Edward Margolies (born December 19, 1925) is an American literary critic and biographer.

Early years

Margolies was raised in Boston, Massachusetts. His parents were Eastern European Jewish immigrants. He was the youngest of four children, having three older sisters. Margolies served in World War II, guarding German and Italian prisoners of war. After the war, he attended Brown University on the G.I. Bill graduating in 1950.[1] In 1958, he married Claire Norman, and the couple have three children.[citation needed]


After graduating from Brown, Margolies attended New York University, obtaining his Ph.D; his 1964 dissertation was entitled A critical analysis of the works of Richard Wright. He became a professor of English and American Studies at College of Staten Island of the City University of New York. In 1977, he was a Fulbright Scholar at Radboud University Nijmegen[2] in the Netherlands. He taught at the Sorbonne (University of Paris III: Sorbonne Nouvelle) in 1979.[3]

Margolies has written a number of books exploring the work of African American writers in the United States. In 1968, the book Native Sons was published. Native Sons is the study of eight twentieth-century African-American writers: William Attaway, Chester Himes, William Demby, Richard Wright, James Baldwin, Ralph Ellison, Malcolm X and LeRoi Jones.[4] Margolies' essays explore the work of these writers from the perspective of the African American experience. Kirkus Reviews described the book as "a godsend for students and teachers of American literature" and noted "Margolies leaves it to the reader to tie up the manifold themes which emerge, from self-hatred to negritude."[5] A follow up to Native Sons was published in 1970, the Native Sons Reader. The book, edited by Margolies, is a collection of works by African American authors such as W.E.B. Du Bois, Ralph Ellison, William Demby, among others.[6]

In 1969, The Art of Richard Wright was published.[7] The book was the first book-length critical appraisal of the writer Richard Wright.[7] Margolies explored how Wright's work dealt with certain themes: freedom, existential horror, and black nationalism. Margolies' work on Wright was described as "seminal," by Yoshinobu Hakutani in African American Review.[8]

Margolies' later works include "The Several Lives of Chester Himes," a biography of the black expatriate detective writer Chester Himes;[9] "Which Way Did He Go," an examination of the private eye detective in the work of Dashiell Hammett, Raymond Chandler, Chester Himes, and Ross Macdonald; and "New York and the Literary Imagination: The City in Twentieth Century Fiction and Drama," an exploration of how 20th-century writers have portrayed New York City.[10]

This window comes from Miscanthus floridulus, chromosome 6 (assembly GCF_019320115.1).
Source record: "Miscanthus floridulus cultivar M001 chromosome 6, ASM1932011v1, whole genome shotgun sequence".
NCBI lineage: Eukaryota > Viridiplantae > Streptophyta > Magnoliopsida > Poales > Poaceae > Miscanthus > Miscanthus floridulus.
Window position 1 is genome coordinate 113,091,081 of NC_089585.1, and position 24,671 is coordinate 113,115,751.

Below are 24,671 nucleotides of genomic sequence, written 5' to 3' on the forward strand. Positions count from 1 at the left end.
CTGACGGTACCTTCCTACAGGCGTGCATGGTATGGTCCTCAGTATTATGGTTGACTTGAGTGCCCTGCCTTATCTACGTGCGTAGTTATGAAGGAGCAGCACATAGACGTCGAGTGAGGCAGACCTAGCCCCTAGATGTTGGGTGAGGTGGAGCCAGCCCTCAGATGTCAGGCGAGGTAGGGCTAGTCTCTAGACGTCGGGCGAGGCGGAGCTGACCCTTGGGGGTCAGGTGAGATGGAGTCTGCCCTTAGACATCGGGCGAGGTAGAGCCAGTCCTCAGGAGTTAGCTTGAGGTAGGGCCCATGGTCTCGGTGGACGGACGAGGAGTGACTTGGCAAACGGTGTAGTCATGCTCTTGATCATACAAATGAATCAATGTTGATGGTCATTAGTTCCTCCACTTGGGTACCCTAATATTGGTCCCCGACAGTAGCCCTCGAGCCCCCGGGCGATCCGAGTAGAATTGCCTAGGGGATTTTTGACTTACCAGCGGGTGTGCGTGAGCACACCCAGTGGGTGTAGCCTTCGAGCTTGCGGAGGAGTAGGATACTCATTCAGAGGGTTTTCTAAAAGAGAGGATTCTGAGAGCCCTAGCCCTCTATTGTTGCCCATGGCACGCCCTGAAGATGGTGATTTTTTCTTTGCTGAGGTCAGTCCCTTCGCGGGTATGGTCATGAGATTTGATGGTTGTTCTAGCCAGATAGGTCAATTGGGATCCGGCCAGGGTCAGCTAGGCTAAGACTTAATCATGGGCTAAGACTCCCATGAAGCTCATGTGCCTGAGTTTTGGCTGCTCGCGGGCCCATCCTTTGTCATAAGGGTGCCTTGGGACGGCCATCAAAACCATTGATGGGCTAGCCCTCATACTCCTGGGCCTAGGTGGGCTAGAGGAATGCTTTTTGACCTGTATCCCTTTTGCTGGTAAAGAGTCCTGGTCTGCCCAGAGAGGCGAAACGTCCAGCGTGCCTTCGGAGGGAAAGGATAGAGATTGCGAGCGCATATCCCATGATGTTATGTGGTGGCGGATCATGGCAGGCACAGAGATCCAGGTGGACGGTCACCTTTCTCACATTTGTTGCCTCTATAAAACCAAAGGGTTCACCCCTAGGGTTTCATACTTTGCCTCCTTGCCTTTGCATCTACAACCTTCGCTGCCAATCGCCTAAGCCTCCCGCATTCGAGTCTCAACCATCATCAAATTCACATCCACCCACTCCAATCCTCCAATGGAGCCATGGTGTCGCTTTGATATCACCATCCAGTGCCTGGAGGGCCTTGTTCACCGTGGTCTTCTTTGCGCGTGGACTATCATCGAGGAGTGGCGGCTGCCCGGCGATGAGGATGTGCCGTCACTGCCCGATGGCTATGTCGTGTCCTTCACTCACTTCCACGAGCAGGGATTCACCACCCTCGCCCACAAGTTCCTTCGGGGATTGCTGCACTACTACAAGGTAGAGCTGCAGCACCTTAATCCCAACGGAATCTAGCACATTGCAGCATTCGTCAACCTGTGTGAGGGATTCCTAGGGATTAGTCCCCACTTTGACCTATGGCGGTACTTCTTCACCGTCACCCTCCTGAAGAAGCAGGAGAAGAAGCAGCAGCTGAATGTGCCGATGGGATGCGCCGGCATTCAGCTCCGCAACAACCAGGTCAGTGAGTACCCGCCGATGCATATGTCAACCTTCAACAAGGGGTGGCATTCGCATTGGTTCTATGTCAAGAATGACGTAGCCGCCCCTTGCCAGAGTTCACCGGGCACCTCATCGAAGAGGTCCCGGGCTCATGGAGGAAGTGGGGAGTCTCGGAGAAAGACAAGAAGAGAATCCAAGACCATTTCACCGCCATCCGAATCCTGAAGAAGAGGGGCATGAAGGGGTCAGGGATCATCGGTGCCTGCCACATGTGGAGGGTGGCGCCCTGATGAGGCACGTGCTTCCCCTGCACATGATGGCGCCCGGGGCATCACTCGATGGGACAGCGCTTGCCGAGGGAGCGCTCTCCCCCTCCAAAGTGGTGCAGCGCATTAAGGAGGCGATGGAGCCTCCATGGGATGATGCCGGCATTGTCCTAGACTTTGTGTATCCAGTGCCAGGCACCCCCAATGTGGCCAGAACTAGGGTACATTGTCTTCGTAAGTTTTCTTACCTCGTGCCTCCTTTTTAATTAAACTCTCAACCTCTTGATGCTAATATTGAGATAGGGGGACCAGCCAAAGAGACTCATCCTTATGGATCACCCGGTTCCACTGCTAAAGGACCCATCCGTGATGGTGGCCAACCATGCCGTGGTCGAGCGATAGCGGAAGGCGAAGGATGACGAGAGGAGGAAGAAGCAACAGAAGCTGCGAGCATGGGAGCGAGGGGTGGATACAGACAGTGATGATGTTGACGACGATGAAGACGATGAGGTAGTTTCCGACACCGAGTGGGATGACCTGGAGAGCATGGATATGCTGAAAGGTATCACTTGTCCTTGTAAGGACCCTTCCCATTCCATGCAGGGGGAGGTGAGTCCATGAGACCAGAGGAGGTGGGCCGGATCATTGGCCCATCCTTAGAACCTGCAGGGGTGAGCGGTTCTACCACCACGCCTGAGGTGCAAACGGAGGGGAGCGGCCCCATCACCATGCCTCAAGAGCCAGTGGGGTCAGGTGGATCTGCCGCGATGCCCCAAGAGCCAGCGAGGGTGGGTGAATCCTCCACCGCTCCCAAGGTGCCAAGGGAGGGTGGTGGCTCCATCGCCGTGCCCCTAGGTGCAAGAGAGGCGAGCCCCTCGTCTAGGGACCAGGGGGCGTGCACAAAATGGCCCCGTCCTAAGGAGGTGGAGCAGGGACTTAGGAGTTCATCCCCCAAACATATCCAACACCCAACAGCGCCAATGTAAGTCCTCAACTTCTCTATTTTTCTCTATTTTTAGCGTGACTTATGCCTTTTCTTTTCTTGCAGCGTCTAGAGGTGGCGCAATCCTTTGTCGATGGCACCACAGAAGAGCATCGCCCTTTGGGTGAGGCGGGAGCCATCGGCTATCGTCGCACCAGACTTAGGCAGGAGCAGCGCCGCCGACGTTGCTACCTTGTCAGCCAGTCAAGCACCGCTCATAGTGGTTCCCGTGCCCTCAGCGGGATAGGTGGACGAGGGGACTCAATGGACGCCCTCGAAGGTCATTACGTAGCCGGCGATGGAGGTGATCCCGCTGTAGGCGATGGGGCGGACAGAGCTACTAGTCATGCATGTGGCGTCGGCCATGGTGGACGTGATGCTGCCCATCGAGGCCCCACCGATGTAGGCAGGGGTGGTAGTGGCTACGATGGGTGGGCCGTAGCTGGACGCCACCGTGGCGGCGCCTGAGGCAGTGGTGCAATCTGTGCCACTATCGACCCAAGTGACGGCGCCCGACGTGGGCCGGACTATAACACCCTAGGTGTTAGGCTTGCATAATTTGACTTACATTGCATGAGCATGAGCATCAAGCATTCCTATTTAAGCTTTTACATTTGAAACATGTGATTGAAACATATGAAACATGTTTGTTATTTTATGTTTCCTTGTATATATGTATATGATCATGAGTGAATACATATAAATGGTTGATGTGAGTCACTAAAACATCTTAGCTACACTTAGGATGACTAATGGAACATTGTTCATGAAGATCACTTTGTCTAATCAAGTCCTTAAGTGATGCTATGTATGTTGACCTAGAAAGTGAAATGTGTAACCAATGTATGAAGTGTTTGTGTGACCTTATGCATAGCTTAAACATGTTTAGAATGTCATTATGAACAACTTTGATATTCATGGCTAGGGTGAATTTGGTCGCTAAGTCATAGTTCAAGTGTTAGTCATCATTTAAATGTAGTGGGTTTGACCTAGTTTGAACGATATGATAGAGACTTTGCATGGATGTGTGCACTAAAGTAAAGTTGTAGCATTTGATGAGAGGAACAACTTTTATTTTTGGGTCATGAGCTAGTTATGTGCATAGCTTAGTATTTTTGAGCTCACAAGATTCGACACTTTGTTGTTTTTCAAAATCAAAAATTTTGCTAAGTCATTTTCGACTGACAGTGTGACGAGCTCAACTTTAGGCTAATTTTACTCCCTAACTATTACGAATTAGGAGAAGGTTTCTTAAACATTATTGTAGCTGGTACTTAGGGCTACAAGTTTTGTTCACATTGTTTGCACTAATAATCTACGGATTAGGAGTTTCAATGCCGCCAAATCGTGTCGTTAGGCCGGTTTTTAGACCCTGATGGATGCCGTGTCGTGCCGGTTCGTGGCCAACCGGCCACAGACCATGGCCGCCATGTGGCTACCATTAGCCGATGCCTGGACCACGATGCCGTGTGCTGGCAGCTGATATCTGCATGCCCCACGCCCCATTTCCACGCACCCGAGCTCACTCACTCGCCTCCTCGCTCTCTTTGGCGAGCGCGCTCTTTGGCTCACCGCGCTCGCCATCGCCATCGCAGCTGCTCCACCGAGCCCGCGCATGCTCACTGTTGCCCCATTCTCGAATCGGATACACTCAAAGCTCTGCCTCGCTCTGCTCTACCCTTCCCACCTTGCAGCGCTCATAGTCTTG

• Native Sons: A Critical Study of Twentieth-Century Negro American Authors. Philadelphia: Lippincott (1968). ISBN 9780397005390.
  • The Art of Richard Wright. Carbondale: Southern Illinois University Press (1969). ISBN 9780809303458
  • A Native Sons Reader. Philadelphia: Lippincott (1970). ISBN 9780397006595
  • Ante-bellum Slave Narratives: Their place in American literary history. New York: Harper & Row (1975). ISBN 0061600040
  • — and David Bakish. Afro-American Fiction, 1853-1976: A Guide to Information Sources. Farmington Hills: Gale Group (1979). ISBN 0810312077
  • Which Way Did He Go? New York: Holmes & Meier Pub (1981). ISBN 0841904367
  • New York and the Literary Imagination: The City in Twentieth Century Fiction and Drama. Jefferson: McFarland (2007). ISBN 0786430710
  • — and Michel Fabre. The Several Lives of Chester Himes. Jackson: University Press of Mississippi (2008). ISBN 1934110965


  1. ^ Brown Alumni Magazine
  2. ^ Fulbright Foreign Scholarship Board Reports
  3. ^ 1979 Directory Universite de Paris (III)
  4. ^ Margolies, Edward (1968). Native Sons. New York: Lippincott. p. 210. ISBN 9780397005390. 
  5. ^ "Native Sons Review". Kirkus Reviews. Retrieved 9 March 2012. 
  6. ^ Margolies, Edward (1970). A Native Sons Reader. New York: Lippincott. p. 370. ISBN 9780397006595. 
  7. ^ a b Margolies, Edward (1969). The Art of Richard Wright. Chicago: Southern Illinois University Press. p. 192. ISBN 978-0809303458. 
  8. ^ Hakutani, Yoshinobu (December 22, 1995). "Richard Wright Critical Perspectives". African American Review 29 (4): 683–85. 
  9. ^ Margolies, Edward (1997). The Several Lives of Chester Himes. Oxford: University of Mississippi Press. p. 209. ISBN 978-0878059089. 
  10. ^ Margolies, Edward (2007). New York in the Literary Imagination. Jefferson, North Carolina: McFarland. p. 206. ISBN 978-0786430710.